Recent Posts



No tags yet.

When to Think About Estate Planning

When is the right time to think about Estate Planning? Are there certain life events that should make you think about creating, or updating, an Estate Plan?

The short answer: There is no wrong time to think about your Estate Plan.

However, there are certain times in life that should make you stop and think about whether your Estate Plan is up to date. Let's take a look at a few key life events that should make you think about updating an Estate Plan.

1. You became a new parent, or had another child.

Thinking about your Estate Plan after the birth of a child is very important. Creating, or updating, a Will allows you to determine who should be appointed to serve as Guardian for your minor children in the event that the unexpected happens to you. You can also use a Will or more advanced Estate Planning tools, such as a Revocable Living Trust, to ensure that your assets are not only passed down to your children, but that the assets you leave to your children are appropriately managed and protected from creditors.

If you have recently had a child, you should definitely plan for the future, and the unexpected.

2. On the death of a family member.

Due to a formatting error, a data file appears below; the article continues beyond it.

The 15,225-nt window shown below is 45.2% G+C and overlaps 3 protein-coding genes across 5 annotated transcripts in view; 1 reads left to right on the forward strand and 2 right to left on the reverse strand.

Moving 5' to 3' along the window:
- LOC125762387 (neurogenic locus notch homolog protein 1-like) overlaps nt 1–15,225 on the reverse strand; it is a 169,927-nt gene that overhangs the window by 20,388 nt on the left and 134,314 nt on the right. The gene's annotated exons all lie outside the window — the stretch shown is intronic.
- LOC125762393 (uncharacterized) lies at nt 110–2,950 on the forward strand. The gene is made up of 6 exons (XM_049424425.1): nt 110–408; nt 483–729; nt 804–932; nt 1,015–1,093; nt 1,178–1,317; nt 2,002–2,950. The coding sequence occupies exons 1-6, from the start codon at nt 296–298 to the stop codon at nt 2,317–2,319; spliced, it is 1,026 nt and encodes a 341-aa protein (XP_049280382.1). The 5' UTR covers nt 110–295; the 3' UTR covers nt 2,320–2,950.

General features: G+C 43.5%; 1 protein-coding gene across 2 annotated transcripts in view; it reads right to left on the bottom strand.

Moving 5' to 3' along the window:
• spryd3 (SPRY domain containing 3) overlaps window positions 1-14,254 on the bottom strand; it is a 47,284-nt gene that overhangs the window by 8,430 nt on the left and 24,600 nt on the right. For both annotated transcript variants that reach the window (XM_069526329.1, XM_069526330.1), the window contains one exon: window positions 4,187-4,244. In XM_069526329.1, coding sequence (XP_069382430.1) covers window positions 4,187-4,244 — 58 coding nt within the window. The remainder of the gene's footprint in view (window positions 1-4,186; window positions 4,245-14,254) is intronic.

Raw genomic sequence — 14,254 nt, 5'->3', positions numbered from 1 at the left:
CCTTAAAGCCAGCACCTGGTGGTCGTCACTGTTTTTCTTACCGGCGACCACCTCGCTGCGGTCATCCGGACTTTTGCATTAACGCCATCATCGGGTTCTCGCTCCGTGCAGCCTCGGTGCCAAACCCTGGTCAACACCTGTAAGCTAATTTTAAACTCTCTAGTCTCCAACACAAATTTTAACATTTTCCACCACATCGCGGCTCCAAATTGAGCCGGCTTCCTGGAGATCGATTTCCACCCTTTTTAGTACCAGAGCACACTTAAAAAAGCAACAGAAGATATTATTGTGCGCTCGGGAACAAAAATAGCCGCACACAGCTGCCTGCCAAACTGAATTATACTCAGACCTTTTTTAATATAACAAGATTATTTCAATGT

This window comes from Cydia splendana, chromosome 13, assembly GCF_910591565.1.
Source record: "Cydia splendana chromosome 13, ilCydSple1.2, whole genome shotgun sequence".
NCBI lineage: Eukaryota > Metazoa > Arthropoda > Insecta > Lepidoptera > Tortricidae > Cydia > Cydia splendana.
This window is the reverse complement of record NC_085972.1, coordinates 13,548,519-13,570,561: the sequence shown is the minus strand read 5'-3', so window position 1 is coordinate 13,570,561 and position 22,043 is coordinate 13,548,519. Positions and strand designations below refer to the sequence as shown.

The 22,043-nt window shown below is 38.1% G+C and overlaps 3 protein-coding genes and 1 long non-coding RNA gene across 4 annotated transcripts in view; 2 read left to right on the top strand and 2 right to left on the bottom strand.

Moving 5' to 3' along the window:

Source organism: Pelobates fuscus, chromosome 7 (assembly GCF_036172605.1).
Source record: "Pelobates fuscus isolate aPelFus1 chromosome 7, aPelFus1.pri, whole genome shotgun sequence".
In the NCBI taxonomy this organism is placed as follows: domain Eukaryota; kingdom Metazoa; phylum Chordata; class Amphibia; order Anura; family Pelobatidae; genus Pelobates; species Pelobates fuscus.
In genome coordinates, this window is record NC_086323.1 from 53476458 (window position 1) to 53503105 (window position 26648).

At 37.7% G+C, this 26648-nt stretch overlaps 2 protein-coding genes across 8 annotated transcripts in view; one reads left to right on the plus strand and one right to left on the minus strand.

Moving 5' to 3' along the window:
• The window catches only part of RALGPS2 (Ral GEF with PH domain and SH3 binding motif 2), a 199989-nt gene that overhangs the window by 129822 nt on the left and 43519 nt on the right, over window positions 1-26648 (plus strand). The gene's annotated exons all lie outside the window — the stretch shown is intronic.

After the death of a family member, the last thing anyone wants to think about is Estate Planning, but it's times like these that should make you think about what happens when your time eventually comes. You might also need to think about whether your family member was someone who was included in your Estate Plan.

Maybe they were designated as the guardian of your minor children. Or perhaps they were a beneficiary of your Estate. In either case, you should update your Estate Plan to reflect the change in circumstance.

3. You turn 18.

Many people don't think about how legal rights and responsibilities change when you turn 18. If you think about it though, a lot changes when you turn 18.

When you turn 18, you take on the sole responsibility of making your own healthcare decisions. If you were to become incapacitated with no hope of recovery, does your family know what you would want to happen? Would you want to be an organ donor? Would you want to be kept on life support? An Advanced Healthcare Directive can help not only inform what your wishes would be, but can allow you to designate the person, or people, you would want to make those healthcare decisions for you.

4. Any time.

There really is no wrong time to think about planning your Estate. Whether you are mainly concerned about designating people to administer your Estate, serve as Guardian for you children, or plan for tax consequences of passing on a large Estate and creditor protection for what you pass on, now is the time.

Seek out the advice and guidance of an attorney to help you ensure that you have the correct documents for your situation, and that your documents are executed properly.